Earlier this month, Missouri Congressman Todd Akin uttered these infamous words: “I know it wasn’t rape-rape. It was something else but I don’t believe it was rape-rape.”
Oops, no. Sorry. Wrong quote. Those were actually the words of Whoopi Goldberg spoken in defense of convicted child rapist and film director Roman Polanksi. Goldberg was of the opinion that the little so-and-so (the 13-year-old girl, not Polanski), had it coming. Or something. The price Goldberg paid for her “slip” was exactly nil.
I have it now! What Akin said, in answer to a question of the abortion in the case of rape, was this:
Well you know, people always want to try to make that as one of those things, well how do you, how do you slice this particularly tough sort of ethical question. First of all, from what I understand from doctors, that’s really rare. If it’s a legitimate rape, the female body has ways to try to shut that whole thing down. But let’s assume that maybe that didn’t work or something. I think there should be some punishment, but the punishment ought to be on the rapist and not attacking the child.
Not a particularly fluid explanation, and a poor choice with legitimate. What Akin meant was that in the cases of, as Whoopi would put it, “rape-rape”, a woman is less likely to become impregnated than if she has intercourse with her husband. And that even if she did become pregnant as a result of rape, “the punishment ought to be on the rapist and not attacking the child.” Because abortion is always wrong.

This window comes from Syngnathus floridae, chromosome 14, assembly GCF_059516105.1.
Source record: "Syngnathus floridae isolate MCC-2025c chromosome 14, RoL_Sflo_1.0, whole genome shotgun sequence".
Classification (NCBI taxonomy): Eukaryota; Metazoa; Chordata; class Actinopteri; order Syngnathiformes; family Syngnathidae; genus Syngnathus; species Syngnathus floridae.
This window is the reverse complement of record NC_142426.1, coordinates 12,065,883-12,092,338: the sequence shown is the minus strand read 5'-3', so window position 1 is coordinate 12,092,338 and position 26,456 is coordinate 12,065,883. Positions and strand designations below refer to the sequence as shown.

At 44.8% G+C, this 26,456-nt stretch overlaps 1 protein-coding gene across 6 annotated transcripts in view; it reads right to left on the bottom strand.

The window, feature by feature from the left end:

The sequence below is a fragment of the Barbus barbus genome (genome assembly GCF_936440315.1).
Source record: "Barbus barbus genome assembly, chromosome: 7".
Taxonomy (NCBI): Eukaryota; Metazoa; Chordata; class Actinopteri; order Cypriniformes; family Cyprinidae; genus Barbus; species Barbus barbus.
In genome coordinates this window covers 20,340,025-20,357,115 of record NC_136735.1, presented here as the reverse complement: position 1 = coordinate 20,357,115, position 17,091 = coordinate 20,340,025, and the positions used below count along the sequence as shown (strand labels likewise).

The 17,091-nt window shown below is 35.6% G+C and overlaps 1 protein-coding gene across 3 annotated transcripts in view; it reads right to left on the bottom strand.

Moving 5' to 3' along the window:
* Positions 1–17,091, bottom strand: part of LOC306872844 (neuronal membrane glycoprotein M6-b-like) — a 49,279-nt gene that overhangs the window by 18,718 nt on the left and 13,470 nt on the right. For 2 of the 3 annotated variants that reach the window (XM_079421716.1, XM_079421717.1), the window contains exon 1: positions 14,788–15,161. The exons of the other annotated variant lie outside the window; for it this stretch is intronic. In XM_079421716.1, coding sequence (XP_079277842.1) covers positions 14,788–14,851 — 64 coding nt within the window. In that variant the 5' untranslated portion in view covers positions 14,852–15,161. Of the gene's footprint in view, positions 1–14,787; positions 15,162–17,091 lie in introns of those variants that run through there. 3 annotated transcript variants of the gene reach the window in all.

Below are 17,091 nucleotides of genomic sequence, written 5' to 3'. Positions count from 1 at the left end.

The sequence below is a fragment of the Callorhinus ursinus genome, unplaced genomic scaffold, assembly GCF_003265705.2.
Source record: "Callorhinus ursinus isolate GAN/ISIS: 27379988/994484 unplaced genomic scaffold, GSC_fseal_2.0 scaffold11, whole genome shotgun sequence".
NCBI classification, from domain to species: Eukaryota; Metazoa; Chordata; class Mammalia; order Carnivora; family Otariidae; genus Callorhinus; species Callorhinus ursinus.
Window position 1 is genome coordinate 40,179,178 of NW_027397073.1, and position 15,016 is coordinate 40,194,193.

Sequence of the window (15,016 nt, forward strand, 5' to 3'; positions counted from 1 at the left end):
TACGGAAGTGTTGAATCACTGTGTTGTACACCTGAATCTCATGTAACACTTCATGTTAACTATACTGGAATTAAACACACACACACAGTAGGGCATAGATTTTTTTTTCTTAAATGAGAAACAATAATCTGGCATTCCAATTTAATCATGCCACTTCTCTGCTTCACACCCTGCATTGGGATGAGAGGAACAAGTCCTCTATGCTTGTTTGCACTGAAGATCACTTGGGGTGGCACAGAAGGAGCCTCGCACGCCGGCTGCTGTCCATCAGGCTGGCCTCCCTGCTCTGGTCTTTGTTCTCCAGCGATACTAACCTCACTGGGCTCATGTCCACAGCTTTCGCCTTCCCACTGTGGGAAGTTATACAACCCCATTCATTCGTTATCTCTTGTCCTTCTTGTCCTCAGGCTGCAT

Incidentally, it is an empirical, not a moral, question whether a woman is less likely to become pregnant from a rape. The answer is therefore irrelevant to whether it is moral to kill the baby. As in irrelevant. Akin and his many critics, including those who should know better, forgot this. Nevertheless, here is a quotation from one doctor1, showing that Akin might not have been far wrong:
A 1988 textbook, the second edition of “Human Sex and Sexuality” by Edwin B. Steen and James H. Price, estimates a 2 percent pregnancy rate. A 2012 textbook, “Comprehensive Gynecology,” 6th edition, gives an estimate of between 2 percent and 5 percent and states that “in the experience of most sexual assault centers, the chance of pregnancy occurring is quite low.” Estimates depend on flawed methods, with inevitable biases. An experiment to give an accurate figure is, of course, impossible. And does the estimate really matter to the woman who has been raped? Either she gets pregnant, or she doesn’t.
Another tidbit: the woman behind Roe v Wade, Norma McCorvey, who wanted women to legally kill their fetuses, testified to the Supreme Court of impregnations due to rape. She recanted in 1988 and said to the Senate2: